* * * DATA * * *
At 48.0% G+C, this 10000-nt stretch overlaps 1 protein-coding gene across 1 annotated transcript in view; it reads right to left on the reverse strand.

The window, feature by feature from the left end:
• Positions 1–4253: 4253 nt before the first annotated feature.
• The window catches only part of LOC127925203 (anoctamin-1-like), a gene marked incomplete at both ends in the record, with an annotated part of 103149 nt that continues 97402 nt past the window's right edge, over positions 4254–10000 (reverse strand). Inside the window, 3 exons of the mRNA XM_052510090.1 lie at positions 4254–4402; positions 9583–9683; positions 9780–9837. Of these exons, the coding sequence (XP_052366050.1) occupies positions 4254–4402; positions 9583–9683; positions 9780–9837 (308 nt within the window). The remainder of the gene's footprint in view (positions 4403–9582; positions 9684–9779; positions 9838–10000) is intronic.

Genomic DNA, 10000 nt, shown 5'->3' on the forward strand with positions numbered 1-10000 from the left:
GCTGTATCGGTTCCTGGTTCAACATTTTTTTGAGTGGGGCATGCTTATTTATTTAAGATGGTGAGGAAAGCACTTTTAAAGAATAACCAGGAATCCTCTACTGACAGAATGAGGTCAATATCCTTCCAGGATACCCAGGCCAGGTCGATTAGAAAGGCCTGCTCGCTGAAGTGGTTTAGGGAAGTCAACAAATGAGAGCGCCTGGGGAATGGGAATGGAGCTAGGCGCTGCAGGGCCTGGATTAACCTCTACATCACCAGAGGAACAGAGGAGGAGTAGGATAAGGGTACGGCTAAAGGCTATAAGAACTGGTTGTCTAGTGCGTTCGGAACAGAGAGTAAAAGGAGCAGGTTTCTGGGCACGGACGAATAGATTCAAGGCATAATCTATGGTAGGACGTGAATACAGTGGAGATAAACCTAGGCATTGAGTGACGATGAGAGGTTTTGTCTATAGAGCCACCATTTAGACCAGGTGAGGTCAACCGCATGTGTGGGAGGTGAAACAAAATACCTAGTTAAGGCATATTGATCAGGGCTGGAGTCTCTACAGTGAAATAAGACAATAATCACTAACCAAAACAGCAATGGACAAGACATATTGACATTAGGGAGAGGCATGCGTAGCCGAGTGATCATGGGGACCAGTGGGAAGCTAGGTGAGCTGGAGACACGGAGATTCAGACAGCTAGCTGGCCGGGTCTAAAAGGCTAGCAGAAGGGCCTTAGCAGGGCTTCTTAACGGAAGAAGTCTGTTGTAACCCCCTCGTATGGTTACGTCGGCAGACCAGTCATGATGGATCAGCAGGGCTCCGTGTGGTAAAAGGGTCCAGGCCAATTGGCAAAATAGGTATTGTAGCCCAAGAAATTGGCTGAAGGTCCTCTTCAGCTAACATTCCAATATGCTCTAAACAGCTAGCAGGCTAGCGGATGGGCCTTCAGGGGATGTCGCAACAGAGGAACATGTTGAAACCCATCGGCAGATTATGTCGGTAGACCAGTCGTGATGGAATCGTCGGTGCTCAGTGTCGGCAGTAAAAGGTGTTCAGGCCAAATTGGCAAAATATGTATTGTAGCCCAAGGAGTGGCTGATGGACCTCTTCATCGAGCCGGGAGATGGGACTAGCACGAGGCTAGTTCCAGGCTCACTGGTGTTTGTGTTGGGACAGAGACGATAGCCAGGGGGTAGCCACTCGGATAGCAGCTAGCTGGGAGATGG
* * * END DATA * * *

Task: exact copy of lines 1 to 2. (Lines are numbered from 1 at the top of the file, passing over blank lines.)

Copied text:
At 48.0% G+C, this 10000-nt stretch overlaps 1 protein-coding gene across 1 annotated transcript in view; it reads right to left on the reverse strand.

The window, feature by feature from the left end: